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Symbolic Quantitative Analysis for Software Testing and Security


Quantitative program analysis is an emerging area with applications to software testing and security. In recent years, symbolic quantitative program analysis techniques based on symbolic execution and model counting constraint solvers have been applied to reliability analysis, performance evaluation, information flow analysis, side-channel detection and attack synthesis.

In this thesis, I focus on two significant problems in software testing and security: 1) assessment and guidance for testing techniques, and 2) assessment of information leakage. First, I present symbolic quantitative analysis techniques for assessment and guidance of testing techniques by identifying hard-to-reach statements and rare paths in programs, and guiding testing techniques using these information. Then, I present symbolic quantitative analysis techniques for quantifying the amount of information a program can leak, and synthesizing attacks to quantify the maximum amount of information that can be obtained by an attacker.

Towards assessing testing difficulty, I develop an efficient and scalable heuristic for probabilistic reachability analysis using branch model counting, dependency analysis, abstract interpretation and probabilistic model checking. The technique I develop can identify hard-to-reach program statements with high precision and accuracy compared to existing techniques based on symbolic execution and statistical sampling.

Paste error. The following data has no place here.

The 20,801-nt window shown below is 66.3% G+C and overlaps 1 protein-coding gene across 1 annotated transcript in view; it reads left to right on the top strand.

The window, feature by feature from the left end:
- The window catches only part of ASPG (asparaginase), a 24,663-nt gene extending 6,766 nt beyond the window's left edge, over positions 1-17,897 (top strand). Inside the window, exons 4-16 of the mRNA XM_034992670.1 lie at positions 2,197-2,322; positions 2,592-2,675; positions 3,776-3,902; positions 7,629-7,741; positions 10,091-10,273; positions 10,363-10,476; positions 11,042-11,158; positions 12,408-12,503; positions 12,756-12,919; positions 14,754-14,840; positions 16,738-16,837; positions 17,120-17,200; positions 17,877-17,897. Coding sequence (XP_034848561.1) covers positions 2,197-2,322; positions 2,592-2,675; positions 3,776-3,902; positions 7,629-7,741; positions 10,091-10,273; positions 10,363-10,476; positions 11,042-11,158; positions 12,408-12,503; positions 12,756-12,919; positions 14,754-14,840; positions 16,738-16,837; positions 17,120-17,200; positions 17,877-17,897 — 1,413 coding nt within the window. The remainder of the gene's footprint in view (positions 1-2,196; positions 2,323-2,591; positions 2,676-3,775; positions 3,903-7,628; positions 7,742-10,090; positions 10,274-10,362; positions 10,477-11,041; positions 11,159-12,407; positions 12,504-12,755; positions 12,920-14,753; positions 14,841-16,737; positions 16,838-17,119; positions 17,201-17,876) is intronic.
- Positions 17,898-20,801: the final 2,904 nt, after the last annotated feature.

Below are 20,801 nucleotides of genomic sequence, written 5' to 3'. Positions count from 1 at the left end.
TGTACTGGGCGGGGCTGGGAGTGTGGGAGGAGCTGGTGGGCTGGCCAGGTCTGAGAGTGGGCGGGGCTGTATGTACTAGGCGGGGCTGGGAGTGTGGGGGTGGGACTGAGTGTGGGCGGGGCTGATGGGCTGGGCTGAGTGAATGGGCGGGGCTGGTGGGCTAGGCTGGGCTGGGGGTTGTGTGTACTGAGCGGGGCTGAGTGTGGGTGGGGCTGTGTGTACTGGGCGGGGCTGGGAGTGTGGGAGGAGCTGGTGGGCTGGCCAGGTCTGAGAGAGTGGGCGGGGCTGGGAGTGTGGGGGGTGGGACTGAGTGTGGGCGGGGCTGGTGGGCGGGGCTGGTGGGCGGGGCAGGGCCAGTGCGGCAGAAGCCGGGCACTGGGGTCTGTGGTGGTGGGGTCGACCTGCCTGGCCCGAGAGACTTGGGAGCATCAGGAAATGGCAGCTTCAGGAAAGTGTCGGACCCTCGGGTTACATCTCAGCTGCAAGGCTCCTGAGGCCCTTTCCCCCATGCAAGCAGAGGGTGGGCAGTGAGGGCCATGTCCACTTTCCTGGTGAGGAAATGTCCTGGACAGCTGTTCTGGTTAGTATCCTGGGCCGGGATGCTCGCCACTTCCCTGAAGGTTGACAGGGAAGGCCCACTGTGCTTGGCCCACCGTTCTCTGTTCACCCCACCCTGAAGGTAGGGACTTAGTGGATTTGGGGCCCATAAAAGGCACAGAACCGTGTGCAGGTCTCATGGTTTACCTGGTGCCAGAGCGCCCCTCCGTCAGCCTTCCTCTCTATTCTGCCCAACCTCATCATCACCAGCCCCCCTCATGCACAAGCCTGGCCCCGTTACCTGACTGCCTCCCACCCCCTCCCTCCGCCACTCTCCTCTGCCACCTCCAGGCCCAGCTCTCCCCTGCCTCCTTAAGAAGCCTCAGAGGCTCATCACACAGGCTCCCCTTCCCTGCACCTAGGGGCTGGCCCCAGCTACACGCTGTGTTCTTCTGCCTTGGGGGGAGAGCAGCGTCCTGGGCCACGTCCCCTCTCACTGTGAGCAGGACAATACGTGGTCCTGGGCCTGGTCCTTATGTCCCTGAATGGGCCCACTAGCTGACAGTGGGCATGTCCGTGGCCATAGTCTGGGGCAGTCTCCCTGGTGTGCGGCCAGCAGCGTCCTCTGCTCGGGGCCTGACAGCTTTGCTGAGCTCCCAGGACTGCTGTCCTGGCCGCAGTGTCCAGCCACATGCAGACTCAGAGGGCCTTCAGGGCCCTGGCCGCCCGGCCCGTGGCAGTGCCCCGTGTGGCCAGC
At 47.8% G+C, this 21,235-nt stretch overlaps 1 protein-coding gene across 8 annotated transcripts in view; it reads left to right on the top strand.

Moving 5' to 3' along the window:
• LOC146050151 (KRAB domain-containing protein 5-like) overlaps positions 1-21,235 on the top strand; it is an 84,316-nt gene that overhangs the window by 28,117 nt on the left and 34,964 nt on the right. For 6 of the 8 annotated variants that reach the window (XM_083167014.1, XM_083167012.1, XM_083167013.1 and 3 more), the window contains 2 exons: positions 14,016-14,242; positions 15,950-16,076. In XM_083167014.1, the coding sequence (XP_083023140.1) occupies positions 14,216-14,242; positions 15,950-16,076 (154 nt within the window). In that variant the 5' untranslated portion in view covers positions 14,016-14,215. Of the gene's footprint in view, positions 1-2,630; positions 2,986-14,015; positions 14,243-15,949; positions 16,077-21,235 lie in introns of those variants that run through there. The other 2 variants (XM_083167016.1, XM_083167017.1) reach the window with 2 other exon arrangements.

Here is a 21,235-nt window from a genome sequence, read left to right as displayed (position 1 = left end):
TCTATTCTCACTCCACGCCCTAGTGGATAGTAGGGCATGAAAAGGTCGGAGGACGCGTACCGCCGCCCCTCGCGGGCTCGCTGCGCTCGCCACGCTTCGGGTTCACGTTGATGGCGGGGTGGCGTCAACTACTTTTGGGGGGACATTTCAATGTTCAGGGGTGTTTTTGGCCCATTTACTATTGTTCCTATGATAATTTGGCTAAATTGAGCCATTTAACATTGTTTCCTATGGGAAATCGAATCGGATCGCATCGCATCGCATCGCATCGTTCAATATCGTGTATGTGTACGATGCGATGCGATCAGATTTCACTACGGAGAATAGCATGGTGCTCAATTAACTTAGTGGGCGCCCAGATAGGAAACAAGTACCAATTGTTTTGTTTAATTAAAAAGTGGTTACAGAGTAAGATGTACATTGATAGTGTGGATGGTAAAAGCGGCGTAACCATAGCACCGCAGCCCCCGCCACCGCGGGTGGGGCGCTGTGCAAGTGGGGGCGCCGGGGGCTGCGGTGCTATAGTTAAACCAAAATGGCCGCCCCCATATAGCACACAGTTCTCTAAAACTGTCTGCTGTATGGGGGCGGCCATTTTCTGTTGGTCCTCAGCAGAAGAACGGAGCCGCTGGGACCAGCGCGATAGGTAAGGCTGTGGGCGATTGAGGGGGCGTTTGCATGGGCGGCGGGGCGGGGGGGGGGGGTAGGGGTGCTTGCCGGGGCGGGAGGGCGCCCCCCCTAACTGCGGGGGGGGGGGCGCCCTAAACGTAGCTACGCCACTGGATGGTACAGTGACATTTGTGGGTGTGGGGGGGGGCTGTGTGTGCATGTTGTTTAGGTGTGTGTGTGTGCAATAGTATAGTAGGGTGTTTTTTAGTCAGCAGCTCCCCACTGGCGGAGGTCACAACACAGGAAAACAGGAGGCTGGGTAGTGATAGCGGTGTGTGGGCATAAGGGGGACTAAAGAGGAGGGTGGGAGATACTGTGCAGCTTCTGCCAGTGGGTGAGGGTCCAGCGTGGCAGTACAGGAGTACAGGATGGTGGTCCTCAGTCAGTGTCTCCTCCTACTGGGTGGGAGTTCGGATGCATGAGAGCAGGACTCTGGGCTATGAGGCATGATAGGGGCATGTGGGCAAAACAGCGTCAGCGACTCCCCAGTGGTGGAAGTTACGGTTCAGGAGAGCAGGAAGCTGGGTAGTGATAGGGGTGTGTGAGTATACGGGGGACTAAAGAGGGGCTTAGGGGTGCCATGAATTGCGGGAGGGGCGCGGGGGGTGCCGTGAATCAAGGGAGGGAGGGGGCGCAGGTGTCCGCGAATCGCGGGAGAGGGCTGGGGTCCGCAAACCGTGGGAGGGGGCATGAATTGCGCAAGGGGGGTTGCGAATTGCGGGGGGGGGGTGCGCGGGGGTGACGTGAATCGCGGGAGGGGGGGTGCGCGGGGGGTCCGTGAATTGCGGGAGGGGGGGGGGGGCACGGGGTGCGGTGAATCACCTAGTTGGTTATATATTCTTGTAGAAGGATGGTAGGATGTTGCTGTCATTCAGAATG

I also develop heuristics to identify rare program paths (program paths that a testing technique is unlikely to explore by generating random inputs) using control flow analysis, dependency analysis and branch model counting. Guiding concolic execution using the rare paths in the program, I can generate inputs that existing coverage-guided mutation-based fuzzing tools cannot. Providing these inputs as the initial seed set to existing fuzzers increases code coverage.

Towards quantifying information leakage, I extend the existing symbolic quantitative analysis techniques by providing a framework to compute information leakage bound in presence of approximate model counting. I also generalize the existing side-channel attack synthesis techniques by providing support for unbounded strings using meta-heuristic search and improve efficiency of attack synthesis by exploiting the incremental nature of attack synthesis techniques.

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